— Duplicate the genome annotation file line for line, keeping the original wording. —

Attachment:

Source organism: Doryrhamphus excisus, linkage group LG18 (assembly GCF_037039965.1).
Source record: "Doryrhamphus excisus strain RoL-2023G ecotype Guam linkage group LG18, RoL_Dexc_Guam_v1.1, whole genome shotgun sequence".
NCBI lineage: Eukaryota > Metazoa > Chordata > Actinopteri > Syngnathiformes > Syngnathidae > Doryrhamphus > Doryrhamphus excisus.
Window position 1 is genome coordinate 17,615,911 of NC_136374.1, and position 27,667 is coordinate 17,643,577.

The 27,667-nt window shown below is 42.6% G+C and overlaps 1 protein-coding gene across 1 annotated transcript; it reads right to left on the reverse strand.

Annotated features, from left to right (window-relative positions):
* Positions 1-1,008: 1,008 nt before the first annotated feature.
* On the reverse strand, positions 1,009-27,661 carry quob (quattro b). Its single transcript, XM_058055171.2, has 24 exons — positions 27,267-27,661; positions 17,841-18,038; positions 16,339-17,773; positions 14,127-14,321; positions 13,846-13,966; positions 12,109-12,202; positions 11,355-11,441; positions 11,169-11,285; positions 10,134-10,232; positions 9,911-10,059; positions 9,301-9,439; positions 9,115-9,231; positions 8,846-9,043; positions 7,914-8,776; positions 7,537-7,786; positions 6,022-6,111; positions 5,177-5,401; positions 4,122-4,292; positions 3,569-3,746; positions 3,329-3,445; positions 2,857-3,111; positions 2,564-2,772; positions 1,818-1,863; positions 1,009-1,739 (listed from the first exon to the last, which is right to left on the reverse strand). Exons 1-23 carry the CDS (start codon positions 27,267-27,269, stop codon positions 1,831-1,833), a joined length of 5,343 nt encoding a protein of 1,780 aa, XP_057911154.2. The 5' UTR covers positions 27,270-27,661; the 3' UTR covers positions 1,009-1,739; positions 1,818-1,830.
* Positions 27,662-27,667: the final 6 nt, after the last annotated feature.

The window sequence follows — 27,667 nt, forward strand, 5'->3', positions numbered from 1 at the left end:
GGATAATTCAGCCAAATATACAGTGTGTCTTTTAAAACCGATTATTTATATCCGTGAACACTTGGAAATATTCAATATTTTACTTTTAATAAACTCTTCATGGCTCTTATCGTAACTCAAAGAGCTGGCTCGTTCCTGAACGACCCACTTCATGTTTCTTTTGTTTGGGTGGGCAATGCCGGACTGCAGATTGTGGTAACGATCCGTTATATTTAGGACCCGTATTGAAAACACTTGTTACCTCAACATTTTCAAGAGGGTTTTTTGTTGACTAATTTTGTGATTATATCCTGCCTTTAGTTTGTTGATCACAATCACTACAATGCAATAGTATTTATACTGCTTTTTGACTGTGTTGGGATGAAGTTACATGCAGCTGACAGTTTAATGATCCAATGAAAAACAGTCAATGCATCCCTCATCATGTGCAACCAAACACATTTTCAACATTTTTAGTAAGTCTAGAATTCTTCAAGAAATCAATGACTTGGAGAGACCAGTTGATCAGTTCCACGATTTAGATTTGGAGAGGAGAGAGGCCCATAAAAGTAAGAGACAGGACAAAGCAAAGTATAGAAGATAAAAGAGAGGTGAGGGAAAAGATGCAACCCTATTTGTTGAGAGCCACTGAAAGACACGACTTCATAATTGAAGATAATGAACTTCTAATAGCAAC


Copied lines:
Source organism: Doryrhamphus excisus, linkage group LG18 (assembly GCF_037039965.1).
Source record: "Doryrhamphus excisus strain RoL-2023G ecotype Guam linkage group LG18, RoL_Dexc_Guam_v1.1, whole genome shotgun sequence".
NCBI lineage: Eukaryota > Metazoa > Chordata > Actinopteri > Syngnathiformes > Syngnathidae > Doryrhamphus > Doryrhamphus excisus.
Window position 1 is genome coordinate 17,615,911 of NC_136374.1, and position 27,667 is coordinate 17,643,577.

The 27,667-nt window shown below is 42.6% G+C and overlaps 1 protein-coding gene across 1 annotated transcript; it reads right to left on the reverse strand.

Annotated features, from left to right (window-relative positions):
* Positions 1-1,008: 1,008 nt before the first annotated feature.
* On the reverse strand, positions 1,009-27,661 carry quob (quattro b). Its single transcript, XM_058055171.2, has 24 exons — positions 27,267-27,661; positions 17,841-18,038; positions 16,339-17,773; positions 14,127-14,321; positions 13,846-13,966; positions 12,109-12,202; positions 11,355-11,441; positions 11,169-11,285; positions 10,134-10,232; positions 9,911-10,059; positions 9,301-9,439; positions 9,115-9,231; positions 8,846-9,043; positions 7,914-8,776; positions 7,537-7,786; positions 6,022-6,111; positions 5,177-5,401; positions 4,122-4,292; positions 3,569-3,746; positions 3,329-3,445; positions 2,857-3,111; positions 2,564-2,772; positions 1,818-1,863; positions 1,009-1,739 (listed from the first exon to the last, which is right to left on the reverse strand). Exons 1-23 carry the CDS (start codon positions 27,267-27,269, stop codon positions 1,831-1,833), a joined length of 5,343 nt encoding a protein of 1,780 aa, XP_057911154.2. The 5' UTR covers positions 27,270-27,661; the 3' UTR covers positions 1,009-1,739; positions 1,818-1,830.
* Positions 27,662-27,667: the final 6 nt, after the last annotated feature.

The window sequence follows — 27,667 nt, forward strand, 5'->3', positions numbered from 1 at the left end:
GGATAATTCAGCCAAATATACAGTGTGTCTTTTAAAACCGATTATTTATATCCGTGAACACTTGGAAATATTCAATATTTTACTTTTAATAAACTCTTCATGGCTCTTATCGTAACTCAAAGAGCTGGCTCGTTCCTGAACGACCCACTTCATGTTTCTTTTGTTTGGGTGGGCAATGCCGGACTGCAGATTGTGGTAACGATCCGTTATATTTAGGACCCGTATTGAAAACACTTGTTACCTCAACATTTTCAAGAGGGTTTTTTGTTGACTAATTTTGTGATTATATCCTGCCTTTAGTTTGTTGATCACAATCACTACAATGCAATAGTATTTATACTGCTTTTTGACTGTGTTGGGATGAAGTTACATGCAGCTGACAGTTTAATGATCCAATGAAAAACAGTCAATGCATCCCTCATCATGTGCAACCAAACACATTTTCAACATTTTTAGTAAGTCTAGAATTCTTCAAGAAATCAATGACTTGGAGAGACCAGTTGATCAGTTCCACGATTTAGATTTGGAGAGGAGAGAGGCCCATAAAAGTAAGAGACAGGACAAAGCAAAGTATAGAAGATAAAAGAGAGGTGAGGGAAAAGATGCAACCCTATTTGTTGAGAGCCACTGAAAGACACGACTTCATAATTGAAGATAATGAACTTCTAATAGCAAC